by M K Bhadrakumar
The gloom in Washington must be deepening. Egypt is careering away from the
alliance with the United States - and the bitter truth cannot be hidden or
This is not how Washington expected the "right side of history" to play out.
The Arab Spring has borne a strange fruit in Egypt - a pure breed, unlike
the hybrids in Tunisia, Libya or Yemen.
Consider the following. President Barack Obama was one of the first
statesmen to greet Mohammed Morsi on his election victory in May. Obama
broke protocol and phoned to congratulate him, signifying the anxiety in
Washington to have a splendid chemistry with him.
Then, Obama wrote a letter to Morsi and he deputed Deputy Secretary of State
William Burns to fly to Cairo and deliver it in person. Burns was followed
to Cairo by Secretary of State Hillary Clinton, again for an audience with
Morsi. That, in turn, was followed by the visit to Cairo by Defense
Secretary Leon Panetta. All this, within the first month of Morsi's
Panetta came back to Washington greatly pleased that the Egyptian military
leadership, which has been the anchor sheet of the US regional strategy and
the custodian of the US' interests in Egypt, and Morsi were not only getting
alone fine but they even had a common agenda.
The rest is history. Within days or weeks of Panetta's optimism, Morsi
unceremoniously sent the military back to the barracks from the corridors of
political power. Washington had no choice but to put a brave face on it,
almost spreading a canard that Morsi consulted the Obama administration
before cracking down on the Egyptian military.
However, in the weekend, the truth is out. The US may be facing across a
huge setback to its robust efforts to influence Morsi's presidency. The
letter that Burns carried a month ago apparently contained an invitation
from Obama to Morsi to visit Washington.
And Morsi is instead travelling to China and Iran. . . .
"Egypt Election: Israel Peace Treaty At Risk,"
The Wisdom Fund, May 12, 2012
Abdel-Rahman Hussein, "Egypt defence chief Tantawi ousted in surprise
shakeup," guardian.co.uk, August 12, 2012
[The new commander of the Egyptian military, while a student at the
U.S. Army War College seven years ago, wrote a lengthy paper in which he
called for the U.S. to withdraw its military forces from the Middle East,
encouraged it to revamp the way it provides aid to Egypt in order to foster
economic development and criticized the U.S. as pursuing a "one-sided"
policy in the region in which concern about Israeli security trumped all
other interests.--Nancy A. Youssef, "Research paper offers insight into Egypt's new armed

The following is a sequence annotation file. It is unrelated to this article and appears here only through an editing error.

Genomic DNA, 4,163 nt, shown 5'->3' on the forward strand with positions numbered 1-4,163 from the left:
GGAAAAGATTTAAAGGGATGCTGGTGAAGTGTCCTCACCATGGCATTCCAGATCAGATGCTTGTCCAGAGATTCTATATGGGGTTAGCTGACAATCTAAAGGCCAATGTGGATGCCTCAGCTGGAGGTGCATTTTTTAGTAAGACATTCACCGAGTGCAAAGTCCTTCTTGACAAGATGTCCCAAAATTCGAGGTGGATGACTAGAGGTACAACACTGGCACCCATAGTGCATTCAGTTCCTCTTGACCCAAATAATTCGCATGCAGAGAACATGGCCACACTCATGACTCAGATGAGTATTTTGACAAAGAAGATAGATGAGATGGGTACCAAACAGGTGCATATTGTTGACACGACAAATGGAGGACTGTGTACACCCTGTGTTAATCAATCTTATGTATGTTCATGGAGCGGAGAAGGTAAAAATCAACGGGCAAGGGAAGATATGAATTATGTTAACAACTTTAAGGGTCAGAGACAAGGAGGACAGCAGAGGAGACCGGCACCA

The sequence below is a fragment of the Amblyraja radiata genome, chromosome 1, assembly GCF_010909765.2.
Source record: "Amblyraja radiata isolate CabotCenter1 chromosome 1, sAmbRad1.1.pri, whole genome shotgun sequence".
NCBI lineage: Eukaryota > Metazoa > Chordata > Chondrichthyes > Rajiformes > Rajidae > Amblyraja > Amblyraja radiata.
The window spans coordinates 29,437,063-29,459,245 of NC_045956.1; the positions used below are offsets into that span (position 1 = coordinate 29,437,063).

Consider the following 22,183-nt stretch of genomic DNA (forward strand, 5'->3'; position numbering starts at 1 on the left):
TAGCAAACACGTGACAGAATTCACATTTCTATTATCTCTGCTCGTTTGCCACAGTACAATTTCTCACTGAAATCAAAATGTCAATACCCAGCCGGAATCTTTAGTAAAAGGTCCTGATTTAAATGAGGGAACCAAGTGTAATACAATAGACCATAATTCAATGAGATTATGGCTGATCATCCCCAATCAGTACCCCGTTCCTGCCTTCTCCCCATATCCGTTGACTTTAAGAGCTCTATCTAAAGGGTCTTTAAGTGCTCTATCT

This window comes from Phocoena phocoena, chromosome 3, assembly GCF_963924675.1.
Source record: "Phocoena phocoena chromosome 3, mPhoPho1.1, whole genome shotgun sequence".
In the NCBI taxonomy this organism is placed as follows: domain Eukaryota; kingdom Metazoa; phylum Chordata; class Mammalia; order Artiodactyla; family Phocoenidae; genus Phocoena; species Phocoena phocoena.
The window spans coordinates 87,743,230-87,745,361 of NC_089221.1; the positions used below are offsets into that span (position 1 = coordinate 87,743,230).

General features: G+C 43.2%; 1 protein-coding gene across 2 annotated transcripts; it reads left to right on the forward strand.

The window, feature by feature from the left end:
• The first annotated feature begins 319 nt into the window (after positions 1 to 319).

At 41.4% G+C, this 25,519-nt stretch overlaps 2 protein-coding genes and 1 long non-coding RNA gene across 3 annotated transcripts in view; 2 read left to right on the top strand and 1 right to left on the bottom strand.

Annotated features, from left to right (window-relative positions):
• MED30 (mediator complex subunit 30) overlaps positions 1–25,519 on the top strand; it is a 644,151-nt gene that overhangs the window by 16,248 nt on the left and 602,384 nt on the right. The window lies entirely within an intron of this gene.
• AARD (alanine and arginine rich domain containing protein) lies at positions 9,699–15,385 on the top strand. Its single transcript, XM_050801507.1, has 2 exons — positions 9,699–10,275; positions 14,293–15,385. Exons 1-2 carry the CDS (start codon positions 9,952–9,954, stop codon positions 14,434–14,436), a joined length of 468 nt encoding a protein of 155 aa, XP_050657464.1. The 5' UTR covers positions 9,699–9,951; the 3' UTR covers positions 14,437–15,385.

forces chief, Sedky Sobhy," McClatchy Newspapers, August 14, 2012]
[Talk about the ultimate snapshot of the current geopolitical divide. On one
side, the 1% crowd yelling for blood - be it from Barack Obama or from
assorted Muslims. On the other side, the bulk of the real "international
community", practically the whole global South (including observers such as
China, Brazil, Argentina and Mexico) refusing to bend over to imperial
military/financial diktats.--Pepe Escobar, "Morsi
delivers his calling card," atimes.com, August 31, 2012]
[If Washington is asking Egypt to honor its treaty with Israel, he said,
Washington should also live up to its own Camp David commitment to
Palestinian self-rule. He said the United States must respect the Arab
world's history and culture, even when that conflicts with Western
values.--David d. Kirkpatrick and Steven Erlanger, "Egypt's New Leader Spells Out Terms for U.S.-Arab Ties,"
nytimes.com, September 22, 2012]
M K Bhadrakumar, "Egypt's
Morsi resets ties with US," atimes.com, September 25, 2012
Hamza Hendawi, "Morsi's Gaza Ceasefire Deal
Role Secures Egypt's President As Major Player,"
huffingtonpost.com, November 21, 2012
"Clashes in Egypt
as Morsi defends new powers: Muslim Brotherhood offices burned around the
country," salon.com, November 23, 2012
judges condemn 'unprecedent attack' by Mursi," BBC News, November
"Egypt's Mursi leaves palace as police battle
protesters," Reuters, December 4, 2012
[It is often argued that, though the historical record unequivocally
shows the Brotherhood as intimately connected to Western intelligence,
somehow the organization has changed, that it has become a peaceful force
for political progress in the Arab world. As recent events in Egypt have
shown, nothing could be further from the truth. With the undemocratic
attempted power grab by Egyptian President Morsi, the scaling back of civil
liberties, the rights of women, and religious and ethnic minorities, the
Muslim Brotherhood has shown itself to be little more than a reactionary
political force parading itself as a form of "progress".--Eric Draitser, "Syria,
Egypt, and Beyond: Unmasking the Muslim Brotherhood,"
counterpunch.org, December 13, 2012]
Carl Finamore, "Egypt
Aflame Over Protests," counterpunch.org, January 28, 2013
["The United States is indirectly saying: You had your revolution, your
elections; you have your political parties", continues Dr. Shafik. "Now go
and consume! And vote every 4 years for the parties that do not represent
you at all. . . . The US has been supporting both the Muslim Brotherhood and the
Liberals, including El-Baradei. It even helped to push Mubarak out of the
way. As long as the opposition has no strong social message, the US is fine
with the regime change. And with the Muslim Brotherhood, the 'free market'
system is guaranteed."--Andre Vltchek, "Last Sparks From Tahrir Square," counterpunch.org, February 12,